Mired in a nine-game losing streak, the Pittsburgh Pirates haven't had a lot to be excited about lately. One thing that has created a buzz around PNC Park, however, has been the callup of some of the top talent in the farm system.
It was Neil Walker in late May and then Jose Tabata and Brad Lincoln on June 9. But there's been one player everyone has been waiting for: Pedro Alvarez. The wait is over now as Alvarez should arrive in time to be in uniform against the Chicago White Sox for the Pirates' second Interleague game against Chicago on Wednesday night.
"He's a tremendous talent," Walker said. "I don't think it's fair to say he's going to come here and be hitting home runs every game and driving in a bunch of runs, because that's the type of pressure you don't want to put on anybody. But I think he's going to handle himself tremendously.
"He's prepared himself well since Spring Training. From seeing him in Triple-A when I left, he was hitting the ball hard almost every single at-bat and playing really good defense. I'm sure that's going to carry over."
Alvarez leaves Triple-A behind with a .277/.363/.533 line, shaking off a horrid April with a solid May (.294/.393/.588) and an outstanding June(.327/.403/.600). The Pirates had wanted Alvarez to show better success against left-handed pitching before calling him up to Pittsburgh. The 2008 first-round selection responded by hitting .323/.408/.661 against southpaws in Triple-A this season.
As luck would have it, the White Sox are sending left-hander John Danks to the mound. That might not be the stiffest test for Alvarez in his debut, as Danks has allowed left-handed hitters to hit .290 with a .774 OPS against him, compared to .204 and .559 for righties. That's not just a small sample size. Over the course of his career, Danks has allowed lefty hitters to compile a .762 OPS, a stat that drops to .720 against right-handed hitters.
Regardless of who's on the mound for the White Sox, the Pirates are beyond excited to have their top prospect join them for the remainder of the season, not just for what it means right now, but for what it could mean for the organization in the future.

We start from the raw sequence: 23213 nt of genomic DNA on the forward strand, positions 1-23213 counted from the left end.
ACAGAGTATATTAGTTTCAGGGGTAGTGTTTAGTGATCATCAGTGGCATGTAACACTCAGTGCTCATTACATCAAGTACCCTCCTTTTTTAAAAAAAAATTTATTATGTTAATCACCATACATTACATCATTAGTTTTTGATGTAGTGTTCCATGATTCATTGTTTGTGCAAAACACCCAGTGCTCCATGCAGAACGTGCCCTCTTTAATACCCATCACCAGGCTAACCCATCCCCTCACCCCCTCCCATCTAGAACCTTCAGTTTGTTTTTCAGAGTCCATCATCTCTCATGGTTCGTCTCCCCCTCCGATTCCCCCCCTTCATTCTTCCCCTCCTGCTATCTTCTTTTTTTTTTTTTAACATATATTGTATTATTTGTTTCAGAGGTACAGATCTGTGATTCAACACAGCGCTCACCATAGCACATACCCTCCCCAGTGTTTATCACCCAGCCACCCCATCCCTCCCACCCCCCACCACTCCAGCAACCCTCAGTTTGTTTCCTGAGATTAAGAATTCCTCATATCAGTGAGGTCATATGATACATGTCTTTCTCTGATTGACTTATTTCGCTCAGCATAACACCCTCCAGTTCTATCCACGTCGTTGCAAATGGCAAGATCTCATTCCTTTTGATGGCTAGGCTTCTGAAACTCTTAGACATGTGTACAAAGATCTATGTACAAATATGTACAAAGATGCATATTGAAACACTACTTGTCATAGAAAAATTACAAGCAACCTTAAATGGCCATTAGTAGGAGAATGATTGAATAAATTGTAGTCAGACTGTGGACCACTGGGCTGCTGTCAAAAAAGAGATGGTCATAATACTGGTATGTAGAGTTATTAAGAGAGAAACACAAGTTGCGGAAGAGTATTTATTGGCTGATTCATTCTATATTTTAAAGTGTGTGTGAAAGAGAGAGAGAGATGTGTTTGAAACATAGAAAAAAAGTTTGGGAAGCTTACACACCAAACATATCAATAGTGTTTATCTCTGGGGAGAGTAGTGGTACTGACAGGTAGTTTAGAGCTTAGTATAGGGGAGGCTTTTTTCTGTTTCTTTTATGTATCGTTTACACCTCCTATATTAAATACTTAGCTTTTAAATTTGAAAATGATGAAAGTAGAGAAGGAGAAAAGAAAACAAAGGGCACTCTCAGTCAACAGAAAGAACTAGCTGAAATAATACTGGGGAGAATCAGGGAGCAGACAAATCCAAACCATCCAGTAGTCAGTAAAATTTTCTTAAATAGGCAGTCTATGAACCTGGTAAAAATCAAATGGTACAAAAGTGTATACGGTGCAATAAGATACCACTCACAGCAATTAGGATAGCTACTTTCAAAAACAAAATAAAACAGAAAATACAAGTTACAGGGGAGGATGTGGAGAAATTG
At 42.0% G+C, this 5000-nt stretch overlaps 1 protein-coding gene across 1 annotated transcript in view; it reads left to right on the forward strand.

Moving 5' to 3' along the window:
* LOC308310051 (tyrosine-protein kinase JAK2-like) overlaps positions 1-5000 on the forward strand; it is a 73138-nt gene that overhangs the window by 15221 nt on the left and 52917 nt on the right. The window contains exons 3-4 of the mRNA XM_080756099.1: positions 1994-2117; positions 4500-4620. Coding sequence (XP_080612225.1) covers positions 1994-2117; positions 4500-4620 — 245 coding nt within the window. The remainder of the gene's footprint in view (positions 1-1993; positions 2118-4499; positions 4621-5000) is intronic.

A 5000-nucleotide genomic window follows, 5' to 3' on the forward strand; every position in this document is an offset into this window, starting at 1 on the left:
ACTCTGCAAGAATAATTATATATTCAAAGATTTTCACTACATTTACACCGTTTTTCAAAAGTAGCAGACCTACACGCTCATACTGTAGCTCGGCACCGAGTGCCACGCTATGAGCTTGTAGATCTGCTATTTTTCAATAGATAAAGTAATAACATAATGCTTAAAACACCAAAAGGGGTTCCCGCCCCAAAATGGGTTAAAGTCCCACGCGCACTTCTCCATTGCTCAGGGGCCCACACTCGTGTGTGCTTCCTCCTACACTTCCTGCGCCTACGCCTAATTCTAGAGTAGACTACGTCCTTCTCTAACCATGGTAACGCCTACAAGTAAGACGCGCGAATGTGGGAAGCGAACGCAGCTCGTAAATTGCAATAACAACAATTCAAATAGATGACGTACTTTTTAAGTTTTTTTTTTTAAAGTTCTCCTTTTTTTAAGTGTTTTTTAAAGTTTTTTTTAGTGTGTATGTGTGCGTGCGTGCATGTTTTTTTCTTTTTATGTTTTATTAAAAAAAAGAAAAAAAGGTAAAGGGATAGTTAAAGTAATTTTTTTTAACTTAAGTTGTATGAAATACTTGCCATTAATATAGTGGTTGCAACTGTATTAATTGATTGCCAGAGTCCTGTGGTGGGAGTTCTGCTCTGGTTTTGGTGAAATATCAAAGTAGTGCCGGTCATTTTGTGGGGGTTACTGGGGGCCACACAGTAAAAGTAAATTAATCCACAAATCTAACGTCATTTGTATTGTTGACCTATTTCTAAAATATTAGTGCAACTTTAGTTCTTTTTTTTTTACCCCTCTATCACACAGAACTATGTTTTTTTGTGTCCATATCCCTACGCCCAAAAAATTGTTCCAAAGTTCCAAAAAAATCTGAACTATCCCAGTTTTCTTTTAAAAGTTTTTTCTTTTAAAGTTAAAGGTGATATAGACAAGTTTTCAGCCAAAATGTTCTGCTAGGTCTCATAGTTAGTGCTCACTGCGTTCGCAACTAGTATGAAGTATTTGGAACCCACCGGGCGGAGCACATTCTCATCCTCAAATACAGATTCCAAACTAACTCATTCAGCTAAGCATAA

"It will do a lot," Andrew McCutchen said. "It will bring another left-handed bat to the lineup, a guy who can take advantage of that short porch in right field. He's that guy that when he comes up to bat, any time possible he can hit a home run. He's that bat that we're looking for. He's going to help this lineup out a lot. We can't wait for him to get here."
White Sox: Not a good team yet
Yes, the White Sox are playing a better brand of ball lately. Yes, with winning five out of their past six, and six of eight, it might be the best prolonged stretch of success they've seen all season. But manager Ozzie Guillen isn't quite ready to proclaim the White Sox a good team just yet. And he certainly won't refer to success against recent opponents -- namely the Pirates and the Cubs -- as feeding off the lesser teams in Major League Baseball.
"I cannot say average to below average, because we're the same way," Guillen said. "I think we're not playing well. We played good against the Cubs, we played good against Detroit. We come into here and hopefully we continue to play better.
"Every team at the Major League level is a dangerous team. If our team was in first place, maybe it'd be a little bit different, but we struggle the way [the Pirates] struggle, the same way the Cubs struggle. But hopefully we continue to play good against the National League, continue to play good against them and see what happens."
Pirates: Top of the lineup paying dividends
What Alvarez brings to the table in terms of offensive production remains to be seen, but he'll be joining an offense that has already gotten a boost from a revamped top.
In Tuesday's loss to the White Sox, the top three in the lineup were responsible for five hits, an RBI and four runs. And that's with leadoff man Jose Tabata going 0-for-4.
It's been Tabata that has been a catalyst for the success, despite Tuesday's collar. Since his recall on June 9, in games he's hit leadoff, the trifecta of Tabata-Walker-McCutchen has gone 18-for-61 (.295). It shouldn't surprise anyone that cleanup hitter Garrett Jones has a six-game hitting streak during that stretch, raising his batting average nearly 20 points and driving in six runs over the past four games.
This is the ninth Interleague meeting between the White Sox and Pirates and the fifth time the teams have met in Pittsburgh. The Sox have played the Pirates more than any NL team other than the cross-town Cubs. Chicago now leads the series 15-9. Chicago is 9-3 at home and 6-6 in Pittsburgh.
This story was not subject to the approval of Major League Baseball or its clubs.